Why is it important to build a positive relationship with your team members?

Building a relationship with your co-workers and knowledge exchange partners has many positive effects. It fosters creativity, creates a positive work environment, boosts productivity and it drives innovation.
Furthermore, building relationships also enables trust. And as discussed in our last practice, trust is immensely important for a good collaboration. That is especially important if you are working remotely. If you can’t just walk over to the office next door, to check on the progress of a project, it is crucial that you can trust your co-workers and knowledge exchange partners to get important information on time. Trust and good relationships between team members are the bases that turn projects into success stories.
When working from home, one can feel isolated and depressed. Having a good connection to your colleagues creates a feeling of belonging and being part of a team can reduce or even eliminate those negative feeling associated with remote work.
In addition, positive feelings towards your team members foster effectiveness. Feeling comfortable around someone during a video call reduces the restraining threshold and makes collaboration much easier.
This unique situation we are in right now, shows how important it is to put the focus on the people and create relationships that go beyond work and common projects.
How do you build relationships while working remotely?

Working remotely can make that process of building relationships with your co-workers and knowledge exchange partners very difficult. But it is not impossible. While working in an office, interaction with your team members comes naturally. There is small talk when making coffee or spending time together while on joint lunch breaks. You need to put more effort into it when working from home. In other words, you need to be proactive and make an effort to get to know your colleagues better. So, how do you build relationships remotely? Generally, if people don’t know someone, they are hesitant and critical until they built up some rapport. Here are some tips, to achieve that.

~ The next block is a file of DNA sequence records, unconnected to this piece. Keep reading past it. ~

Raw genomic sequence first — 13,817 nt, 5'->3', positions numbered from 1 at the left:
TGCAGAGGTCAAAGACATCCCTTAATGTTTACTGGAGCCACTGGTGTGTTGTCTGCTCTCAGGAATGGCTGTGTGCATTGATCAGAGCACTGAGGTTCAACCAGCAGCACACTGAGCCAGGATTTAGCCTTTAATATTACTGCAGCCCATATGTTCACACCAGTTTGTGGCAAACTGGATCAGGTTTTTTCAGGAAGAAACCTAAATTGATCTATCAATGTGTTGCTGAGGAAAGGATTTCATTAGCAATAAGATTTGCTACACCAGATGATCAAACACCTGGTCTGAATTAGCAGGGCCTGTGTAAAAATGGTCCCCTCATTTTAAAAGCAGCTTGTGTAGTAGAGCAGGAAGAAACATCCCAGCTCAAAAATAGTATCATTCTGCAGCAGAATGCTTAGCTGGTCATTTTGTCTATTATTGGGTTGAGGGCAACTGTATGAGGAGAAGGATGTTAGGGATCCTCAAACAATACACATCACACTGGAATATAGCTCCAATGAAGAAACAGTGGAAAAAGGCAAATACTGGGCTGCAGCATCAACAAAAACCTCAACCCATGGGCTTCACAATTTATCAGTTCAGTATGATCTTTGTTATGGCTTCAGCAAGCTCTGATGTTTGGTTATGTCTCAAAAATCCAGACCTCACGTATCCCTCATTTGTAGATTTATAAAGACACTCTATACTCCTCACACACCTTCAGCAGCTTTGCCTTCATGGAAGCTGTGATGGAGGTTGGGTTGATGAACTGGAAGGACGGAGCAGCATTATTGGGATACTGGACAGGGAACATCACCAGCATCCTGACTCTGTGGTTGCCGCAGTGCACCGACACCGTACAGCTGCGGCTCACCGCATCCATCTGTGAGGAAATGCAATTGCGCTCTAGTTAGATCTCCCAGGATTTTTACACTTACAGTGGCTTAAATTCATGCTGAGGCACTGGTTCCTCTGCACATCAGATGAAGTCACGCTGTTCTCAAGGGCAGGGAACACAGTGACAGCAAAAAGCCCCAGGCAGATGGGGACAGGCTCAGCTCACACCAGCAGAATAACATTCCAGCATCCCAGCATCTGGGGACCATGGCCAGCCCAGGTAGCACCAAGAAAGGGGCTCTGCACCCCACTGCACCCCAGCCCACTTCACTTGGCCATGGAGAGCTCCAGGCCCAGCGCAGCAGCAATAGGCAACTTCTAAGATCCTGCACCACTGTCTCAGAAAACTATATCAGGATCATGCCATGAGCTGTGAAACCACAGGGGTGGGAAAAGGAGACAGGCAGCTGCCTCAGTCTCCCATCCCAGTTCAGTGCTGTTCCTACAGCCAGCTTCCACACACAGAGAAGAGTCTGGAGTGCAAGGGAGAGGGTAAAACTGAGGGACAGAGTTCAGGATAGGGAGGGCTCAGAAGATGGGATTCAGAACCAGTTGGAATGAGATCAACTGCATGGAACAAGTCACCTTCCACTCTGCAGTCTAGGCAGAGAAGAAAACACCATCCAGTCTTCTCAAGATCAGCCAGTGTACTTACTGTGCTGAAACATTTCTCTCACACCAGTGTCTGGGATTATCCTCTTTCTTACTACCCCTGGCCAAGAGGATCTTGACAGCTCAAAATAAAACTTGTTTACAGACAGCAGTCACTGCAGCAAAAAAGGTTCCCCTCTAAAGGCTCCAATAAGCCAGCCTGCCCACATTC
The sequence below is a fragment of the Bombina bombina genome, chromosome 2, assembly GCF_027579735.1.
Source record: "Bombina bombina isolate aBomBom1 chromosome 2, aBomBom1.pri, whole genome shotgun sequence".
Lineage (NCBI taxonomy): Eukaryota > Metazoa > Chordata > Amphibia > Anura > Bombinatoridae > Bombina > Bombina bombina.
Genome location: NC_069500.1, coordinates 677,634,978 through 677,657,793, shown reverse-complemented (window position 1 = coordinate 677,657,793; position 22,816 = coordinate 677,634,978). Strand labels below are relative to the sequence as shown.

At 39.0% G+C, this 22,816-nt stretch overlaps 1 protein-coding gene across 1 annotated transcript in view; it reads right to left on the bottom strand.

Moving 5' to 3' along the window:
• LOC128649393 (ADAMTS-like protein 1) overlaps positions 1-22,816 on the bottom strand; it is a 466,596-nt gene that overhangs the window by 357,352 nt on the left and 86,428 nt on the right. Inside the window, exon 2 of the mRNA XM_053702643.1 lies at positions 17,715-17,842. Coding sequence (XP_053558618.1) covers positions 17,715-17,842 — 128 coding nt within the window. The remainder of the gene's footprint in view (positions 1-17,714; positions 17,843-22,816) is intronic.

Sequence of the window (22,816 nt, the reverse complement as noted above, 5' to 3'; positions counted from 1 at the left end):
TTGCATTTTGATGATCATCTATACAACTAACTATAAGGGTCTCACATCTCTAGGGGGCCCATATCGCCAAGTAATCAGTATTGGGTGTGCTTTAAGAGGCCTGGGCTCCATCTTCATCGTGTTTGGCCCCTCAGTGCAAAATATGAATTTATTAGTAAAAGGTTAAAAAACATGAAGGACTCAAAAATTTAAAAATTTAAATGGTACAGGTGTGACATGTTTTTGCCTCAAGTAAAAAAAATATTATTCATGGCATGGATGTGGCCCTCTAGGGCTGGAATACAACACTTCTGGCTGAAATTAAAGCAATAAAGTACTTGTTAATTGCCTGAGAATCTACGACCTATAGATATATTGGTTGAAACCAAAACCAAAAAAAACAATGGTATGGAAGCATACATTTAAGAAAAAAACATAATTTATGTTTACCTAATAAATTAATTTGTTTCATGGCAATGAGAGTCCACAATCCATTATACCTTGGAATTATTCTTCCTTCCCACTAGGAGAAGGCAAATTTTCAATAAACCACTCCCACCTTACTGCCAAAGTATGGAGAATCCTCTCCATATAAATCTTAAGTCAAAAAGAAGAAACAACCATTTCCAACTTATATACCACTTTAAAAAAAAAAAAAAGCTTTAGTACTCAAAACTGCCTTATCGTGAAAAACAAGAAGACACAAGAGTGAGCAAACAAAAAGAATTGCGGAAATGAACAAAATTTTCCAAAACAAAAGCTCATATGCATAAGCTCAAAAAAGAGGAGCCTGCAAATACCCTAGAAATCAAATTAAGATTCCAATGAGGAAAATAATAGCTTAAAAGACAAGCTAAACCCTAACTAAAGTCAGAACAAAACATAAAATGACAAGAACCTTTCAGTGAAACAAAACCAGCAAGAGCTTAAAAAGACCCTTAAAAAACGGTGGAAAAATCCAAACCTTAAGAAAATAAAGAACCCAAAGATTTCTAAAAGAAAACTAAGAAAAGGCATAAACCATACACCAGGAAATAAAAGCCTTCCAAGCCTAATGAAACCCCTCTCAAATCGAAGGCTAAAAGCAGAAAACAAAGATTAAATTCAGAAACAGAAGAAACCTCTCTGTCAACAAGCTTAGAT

First and foremost, value others by listening to them, especially active listening, ask questions and encourage them to expand on what they’re saying. Also, don’t just reach out to someone if you need something. Offer to share your knowledge and suggest that your colleagues can contact you if they have questions. In addition, have conversations beyond professional context, ask genuinely how someone is doing and how their family is.
These measures might seem like trivialities, but they can go a long way. They will create relationships and trust and thereby unblock the innovation process. Interaction and communication build strong commitment and team cohesion.
What are your experiences in building new relationships remotely? And how do the established relationships help you during difficult times? How do you maintain them?